Daniel Bustamante, president of Proarándanos:

“The Peruvian industry is in a process of changing its profile”

In the Peruvian industry, the current season has meant a halt in growth as crops have been affected by the effects of high temperatures on plants, an impact associated with the El Niño climate phenomenon that affects that country.

To address this issue and the future of the industry, we spoke with Daniel Bustamante, president of Problueberries.

This note is a preview of an interesting interview that is published in the next edition of Blue Magazine, which begins to be distributed in March.

  • How do you evaluate the last blueberry season in Peru?
  • Look, last season has been a difficult season. The volume has fallen a lot, as you well know, and that is why prices have rebounded so high, but to evaluate the Peruvian campaign, I think it is important to separate this drop in production between what it is by region and what it is by variety.

The northern zone of Peru has the majority of planted areas, that is, between La Libertad and Lambayeque, and this has been most affected by the climatic phenomenon of a hot year, which has had very serious consequences in what is the plant productivity.

The same effect, or not as drastic, has not been seen in the south. In other words, the first impact on the drop in production comes from the northern zone. This is point number one.

Another factor to consider is the varietal issue. We know that the industry in Peru is still new and we have varieties on farms that are zero cold hours or few cold hours, and that have still been growing with relative success. But given this hotter year, those with few cold hours have suffered more and have had terrible drops in production, not so much those with zero cold hours, which have also suffered somewhat, but less because, let's say, a direct relationship With the hours of high temperatures these are affected.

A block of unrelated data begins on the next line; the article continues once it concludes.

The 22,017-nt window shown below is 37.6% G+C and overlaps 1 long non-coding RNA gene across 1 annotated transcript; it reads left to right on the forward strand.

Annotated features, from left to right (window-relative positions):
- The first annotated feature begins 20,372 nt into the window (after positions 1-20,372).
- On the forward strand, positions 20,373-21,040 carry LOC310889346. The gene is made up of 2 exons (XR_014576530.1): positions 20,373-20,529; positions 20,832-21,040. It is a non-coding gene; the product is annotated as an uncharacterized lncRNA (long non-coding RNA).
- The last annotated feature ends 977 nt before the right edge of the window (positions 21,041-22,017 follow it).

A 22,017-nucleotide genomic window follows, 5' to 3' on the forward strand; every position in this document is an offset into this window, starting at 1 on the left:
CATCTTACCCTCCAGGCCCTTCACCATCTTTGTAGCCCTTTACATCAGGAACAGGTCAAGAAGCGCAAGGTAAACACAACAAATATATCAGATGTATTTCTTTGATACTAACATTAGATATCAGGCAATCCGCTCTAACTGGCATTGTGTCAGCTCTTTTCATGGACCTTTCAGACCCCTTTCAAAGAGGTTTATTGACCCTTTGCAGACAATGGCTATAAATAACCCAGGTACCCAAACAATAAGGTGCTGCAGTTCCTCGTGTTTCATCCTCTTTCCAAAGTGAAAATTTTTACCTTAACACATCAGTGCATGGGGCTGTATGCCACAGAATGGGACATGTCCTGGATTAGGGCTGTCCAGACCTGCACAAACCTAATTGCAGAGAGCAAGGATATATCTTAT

Then we must separate the campaign with those parameters, which will help us understand what may happen in future campaigns.

  • The trend of the Peruvian industry was growing, not only in volumes, but also in surface area. Is this trend going to be maintained or evaluated?

I don't think it's at the pace it was before. I believe that the Peruvian industry is in a process of changing its profile. Precisely towards the varietal issue. To replace many of the varieties that were becoming more obsolete or, as in this case, those that have not responded in the best way to the effects of the climate.

Complex and debatable

It has definitely been a complex season, without a doubt, and it will be very rich in terms of the research, analysis and debate that it will generate in the specialized media and in the different industry meetings, especially in the International Seminars de Blueberries Consulting from Lima and Trujillo, in March and July of this year.

It will also be an important issue that will arise in Italy, in the context of the Blueberry Arena by Macfrut 2024, which will take place in May in Rimini, since there will be a significant presence of the global genetics industry, a factor that apparently appears decisive in facing the climate threat and the other challenges of the blueberry and other berry industry in the different hemispheres. and regions of the world.

Many of these factors are addressed in the pages of BlueMagazine in its next March edition.

Participate in the International Blueberry Seminars most important in Peru, and be part of the World Blueberry Tour!
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